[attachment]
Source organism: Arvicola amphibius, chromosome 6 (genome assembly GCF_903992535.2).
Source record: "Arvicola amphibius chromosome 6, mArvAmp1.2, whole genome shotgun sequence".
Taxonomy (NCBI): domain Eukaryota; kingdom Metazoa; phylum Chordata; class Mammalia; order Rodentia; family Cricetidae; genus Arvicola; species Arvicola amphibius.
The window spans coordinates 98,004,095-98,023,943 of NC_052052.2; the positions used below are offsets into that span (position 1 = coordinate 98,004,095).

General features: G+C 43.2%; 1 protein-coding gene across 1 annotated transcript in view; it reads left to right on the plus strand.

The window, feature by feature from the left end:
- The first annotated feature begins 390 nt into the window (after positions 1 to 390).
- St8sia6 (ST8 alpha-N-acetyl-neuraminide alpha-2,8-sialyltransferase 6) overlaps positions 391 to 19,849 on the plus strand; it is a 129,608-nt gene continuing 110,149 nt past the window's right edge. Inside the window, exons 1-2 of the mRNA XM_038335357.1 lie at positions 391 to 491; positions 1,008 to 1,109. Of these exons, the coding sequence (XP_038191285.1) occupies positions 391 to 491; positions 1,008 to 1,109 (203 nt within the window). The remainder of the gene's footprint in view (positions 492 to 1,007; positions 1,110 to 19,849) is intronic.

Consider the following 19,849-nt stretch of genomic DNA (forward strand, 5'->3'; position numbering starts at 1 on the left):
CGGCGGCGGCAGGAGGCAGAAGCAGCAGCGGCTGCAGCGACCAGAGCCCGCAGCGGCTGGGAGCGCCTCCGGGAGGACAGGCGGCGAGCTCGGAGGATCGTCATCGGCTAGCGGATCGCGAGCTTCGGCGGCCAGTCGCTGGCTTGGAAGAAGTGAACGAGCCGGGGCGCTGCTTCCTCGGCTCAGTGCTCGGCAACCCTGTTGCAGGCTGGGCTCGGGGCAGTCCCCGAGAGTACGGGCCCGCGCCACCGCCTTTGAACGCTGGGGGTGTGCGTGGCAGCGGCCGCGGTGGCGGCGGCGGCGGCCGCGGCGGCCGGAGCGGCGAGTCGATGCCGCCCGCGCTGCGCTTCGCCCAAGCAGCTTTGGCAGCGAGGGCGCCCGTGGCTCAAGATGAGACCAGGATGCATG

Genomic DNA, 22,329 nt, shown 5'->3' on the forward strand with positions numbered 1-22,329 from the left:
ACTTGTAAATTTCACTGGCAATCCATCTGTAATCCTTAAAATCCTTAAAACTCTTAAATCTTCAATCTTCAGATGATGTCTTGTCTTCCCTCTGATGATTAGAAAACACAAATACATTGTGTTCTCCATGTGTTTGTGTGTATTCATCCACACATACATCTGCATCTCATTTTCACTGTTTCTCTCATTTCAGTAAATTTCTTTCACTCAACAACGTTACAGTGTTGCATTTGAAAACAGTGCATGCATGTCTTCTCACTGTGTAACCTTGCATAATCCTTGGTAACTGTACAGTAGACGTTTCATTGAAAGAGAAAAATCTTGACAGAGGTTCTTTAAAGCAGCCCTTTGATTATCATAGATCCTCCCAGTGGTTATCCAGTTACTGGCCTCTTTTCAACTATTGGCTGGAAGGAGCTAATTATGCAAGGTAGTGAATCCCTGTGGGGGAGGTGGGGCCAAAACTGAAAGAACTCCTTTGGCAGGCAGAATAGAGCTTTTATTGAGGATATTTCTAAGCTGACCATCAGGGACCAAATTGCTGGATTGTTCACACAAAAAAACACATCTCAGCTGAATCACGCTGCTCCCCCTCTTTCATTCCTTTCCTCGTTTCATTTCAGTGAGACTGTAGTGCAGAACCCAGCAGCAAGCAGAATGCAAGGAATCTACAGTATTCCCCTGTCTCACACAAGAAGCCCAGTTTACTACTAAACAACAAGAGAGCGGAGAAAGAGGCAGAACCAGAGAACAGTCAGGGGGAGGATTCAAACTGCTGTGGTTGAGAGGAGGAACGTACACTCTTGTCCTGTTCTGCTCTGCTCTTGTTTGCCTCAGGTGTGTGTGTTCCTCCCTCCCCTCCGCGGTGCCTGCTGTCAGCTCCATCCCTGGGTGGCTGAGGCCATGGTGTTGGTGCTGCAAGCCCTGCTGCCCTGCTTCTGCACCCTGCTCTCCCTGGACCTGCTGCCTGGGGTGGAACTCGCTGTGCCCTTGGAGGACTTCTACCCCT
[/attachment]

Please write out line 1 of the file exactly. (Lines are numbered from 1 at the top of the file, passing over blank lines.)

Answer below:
Source organism: Arvicola amphibius, chromosome 6 (genome assembly GCF_903992535.2).